The Key Differences Between Bottled Water Companies

  While bottled water itself has been around a long time, it’s been viewed as an important source of hydration the past few decades. In 1976, the average American consumed a gallon and a half of bottled water each year. And by 2008, that number grew to about 30 gallons per person – making bottled water the highest consumed beverage in the nation, surpassing both milk and beer.

According to the International Bottled Water Association IBWA, the majority of bottled water companies in the United States are fairly small, and often spearheaded by local family entrepreneurs with strong ties to their communities. Don’t let this fool you, though. Not just any type of water in a bottle can be labeled “bottled water.”

The term, “bottled water” is considered a consumer food product by the U.S. Food and Drug Administration (FDA). The organization has strict identity standards for bottled water and requires that the “type of water” be clearly printed on the label of all bottled water sold in the nation. However, that doesn’t necessarily mean all water is created equal.

The quality and subtle tastes vary among water bottle companies. While these variations might not be as pronounced as products like frozen pizza or macaroni and cheese, the differences do exist. The majority of which have to do with the sourcing of the bottled water. In today’s blog, we’ll be explaining the 6 types of bottled water and how they differ from company to company.

Spring Water

Spring water is derived from an underground formation where water flows naturally to the earth’s surface. This type of water is only collected through a spring or borehole that’s tapping into the formation feeding the spring.

By law, spring water that’s collected using external force must:

  • Be from the same underground stratum as the spring
  • Have all the physical properties before treatment
  • And, be the same composition and quality as the water flowing naturally

Purified Water

Purified water is water that’s been produced via distillation, deionization, reverse osmosis or other suitable processes that meet the definition in the U.S. Pharmacopoeia. This type of water may also be referred to as distilled water, deionized water or reverse osmosis water depending on the process. Each of these terms can be used interchangeably with purified drinking water.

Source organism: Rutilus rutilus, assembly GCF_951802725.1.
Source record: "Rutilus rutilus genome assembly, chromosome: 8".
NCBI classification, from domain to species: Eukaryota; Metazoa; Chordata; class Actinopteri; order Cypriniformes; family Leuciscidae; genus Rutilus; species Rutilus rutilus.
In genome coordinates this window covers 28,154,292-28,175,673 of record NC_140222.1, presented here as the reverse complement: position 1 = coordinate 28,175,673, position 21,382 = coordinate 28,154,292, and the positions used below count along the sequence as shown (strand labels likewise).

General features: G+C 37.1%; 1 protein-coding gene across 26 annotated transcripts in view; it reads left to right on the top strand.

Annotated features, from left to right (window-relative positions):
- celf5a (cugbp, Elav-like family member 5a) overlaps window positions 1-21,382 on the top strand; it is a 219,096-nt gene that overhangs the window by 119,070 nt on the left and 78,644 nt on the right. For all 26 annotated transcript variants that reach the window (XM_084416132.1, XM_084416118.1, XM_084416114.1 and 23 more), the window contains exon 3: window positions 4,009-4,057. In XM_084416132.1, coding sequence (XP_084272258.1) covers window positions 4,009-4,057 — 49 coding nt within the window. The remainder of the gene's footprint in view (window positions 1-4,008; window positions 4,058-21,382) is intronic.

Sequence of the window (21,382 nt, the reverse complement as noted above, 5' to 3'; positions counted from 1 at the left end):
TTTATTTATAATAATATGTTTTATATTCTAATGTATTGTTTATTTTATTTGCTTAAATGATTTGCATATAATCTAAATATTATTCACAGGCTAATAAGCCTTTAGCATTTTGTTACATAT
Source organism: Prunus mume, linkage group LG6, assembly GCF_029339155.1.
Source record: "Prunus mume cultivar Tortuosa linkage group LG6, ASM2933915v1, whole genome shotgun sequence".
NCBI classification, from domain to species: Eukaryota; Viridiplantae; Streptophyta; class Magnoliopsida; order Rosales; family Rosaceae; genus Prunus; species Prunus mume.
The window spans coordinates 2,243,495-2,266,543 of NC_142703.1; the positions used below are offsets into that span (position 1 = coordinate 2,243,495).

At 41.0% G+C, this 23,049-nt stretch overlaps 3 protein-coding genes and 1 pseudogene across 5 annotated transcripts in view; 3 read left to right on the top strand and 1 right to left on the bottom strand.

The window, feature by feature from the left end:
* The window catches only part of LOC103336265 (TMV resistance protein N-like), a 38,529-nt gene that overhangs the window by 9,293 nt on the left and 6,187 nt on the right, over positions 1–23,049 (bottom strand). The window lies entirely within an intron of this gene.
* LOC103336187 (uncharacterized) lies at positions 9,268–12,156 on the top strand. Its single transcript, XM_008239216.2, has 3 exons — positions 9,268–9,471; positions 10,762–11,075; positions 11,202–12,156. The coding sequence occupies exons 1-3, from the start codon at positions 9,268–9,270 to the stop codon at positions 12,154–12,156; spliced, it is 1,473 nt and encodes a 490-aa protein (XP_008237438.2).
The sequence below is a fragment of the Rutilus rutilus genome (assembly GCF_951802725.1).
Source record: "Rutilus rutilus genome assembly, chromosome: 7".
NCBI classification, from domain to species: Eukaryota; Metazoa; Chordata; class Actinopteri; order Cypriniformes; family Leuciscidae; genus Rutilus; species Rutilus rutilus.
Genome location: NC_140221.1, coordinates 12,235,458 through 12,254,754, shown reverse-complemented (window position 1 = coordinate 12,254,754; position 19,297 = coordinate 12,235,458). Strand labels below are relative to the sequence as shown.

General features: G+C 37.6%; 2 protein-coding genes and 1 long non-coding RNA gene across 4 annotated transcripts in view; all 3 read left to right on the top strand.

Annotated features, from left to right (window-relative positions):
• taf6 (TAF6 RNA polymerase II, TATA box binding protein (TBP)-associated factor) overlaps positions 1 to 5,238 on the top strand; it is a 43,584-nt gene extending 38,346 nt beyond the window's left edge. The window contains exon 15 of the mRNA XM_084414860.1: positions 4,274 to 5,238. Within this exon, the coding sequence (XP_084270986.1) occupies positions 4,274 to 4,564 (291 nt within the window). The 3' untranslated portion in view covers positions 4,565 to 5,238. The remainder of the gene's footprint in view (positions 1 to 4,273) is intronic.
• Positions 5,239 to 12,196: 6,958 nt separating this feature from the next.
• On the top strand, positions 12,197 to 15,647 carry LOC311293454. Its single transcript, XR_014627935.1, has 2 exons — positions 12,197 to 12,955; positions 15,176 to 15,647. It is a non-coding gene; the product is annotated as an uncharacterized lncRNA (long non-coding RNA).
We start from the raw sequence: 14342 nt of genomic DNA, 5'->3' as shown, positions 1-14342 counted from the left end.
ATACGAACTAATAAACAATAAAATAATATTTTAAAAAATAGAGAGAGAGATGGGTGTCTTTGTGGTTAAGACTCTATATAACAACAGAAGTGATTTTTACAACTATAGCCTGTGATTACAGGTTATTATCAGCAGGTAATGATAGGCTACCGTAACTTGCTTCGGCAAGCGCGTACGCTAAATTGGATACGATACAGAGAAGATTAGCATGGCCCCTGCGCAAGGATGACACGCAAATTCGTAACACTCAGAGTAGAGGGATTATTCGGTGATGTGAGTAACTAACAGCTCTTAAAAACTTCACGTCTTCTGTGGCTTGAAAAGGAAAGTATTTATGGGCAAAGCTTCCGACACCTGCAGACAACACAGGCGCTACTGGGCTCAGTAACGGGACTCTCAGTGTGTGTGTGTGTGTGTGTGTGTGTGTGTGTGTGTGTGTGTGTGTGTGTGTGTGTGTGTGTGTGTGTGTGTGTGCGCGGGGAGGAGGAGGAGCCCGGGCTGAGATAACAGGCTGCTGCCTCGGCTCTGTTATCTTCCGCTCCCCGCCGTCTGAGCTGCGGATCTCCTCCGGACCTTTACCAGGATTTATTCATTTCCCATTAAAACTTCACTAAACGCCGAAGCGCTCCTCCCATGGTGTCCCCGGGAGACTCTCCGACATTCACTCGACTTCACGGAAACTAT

Mineral Water

Mineral water is a different ball game. It’s classified as natural water containing no less than 250 parts per million of total dissolved solids. Mineral water differs from other types of bottled water because of its constant level and relative proportions of mineral and trace elements from the source. Because of this, no minerals can be added to this product.

Sparkling Bottled Water

Growing in popularity, sparkling water is simply that. After treatment and the possible replacement of carbon dioxide, it contains the same amount of carbon dioxide it had as it emerged from the source. Sparking waters may also be referred to as sparkling drinking water, sparkling mineral water or sparkling spring water. 

Artesian Water

Artesian water is a product from a well that taps a confined aquifer, in which the water level stands at some height above the top. An aquifer is a water-bearing underground layer of rock or sand.

Well Water

Well water is produced from a hole bored, drilled or constructed in the ground. This process allows it to tap the water aquifer.

A Note on Municipal Sources

It’s important to keep in mind that purified bottled water isn’t tap water that’s simply bottled. Once municipal source water enters the bottled water company plant, several processes are in place to ensure it meets the purification and sterilization standards of the U.S. Pharmacopeia. These treatments include ozonation, reverse osmosis, distillation or deionization. From there, the finished product is placed in bottles under sanitary conditions and sold to consumers.

Total Beverage Services Process

Total Beverage Services sources the cleanest water possible before placing it through further purification and testing. Unlike municipal or public water, our product is tested weekly by the Department of Environmental Quality (DEQ) and annually by the FDA and IBWA.

Unlike municipality water, we draw directly from a protected artesian aquifer for the purest form of water. Then, through a strict osmosis and ozonation process, we further ensure its clean and refreshing taste without the use of chemicals or added minerals. To learn more about our purification process, click here.

There are various bottled water companies out there. But as mentioned, they aren’t created equal. To learn more about our products, we invite you to reach out to our team today at (405) 366-1344 to discuss your business or organization’s particular needs.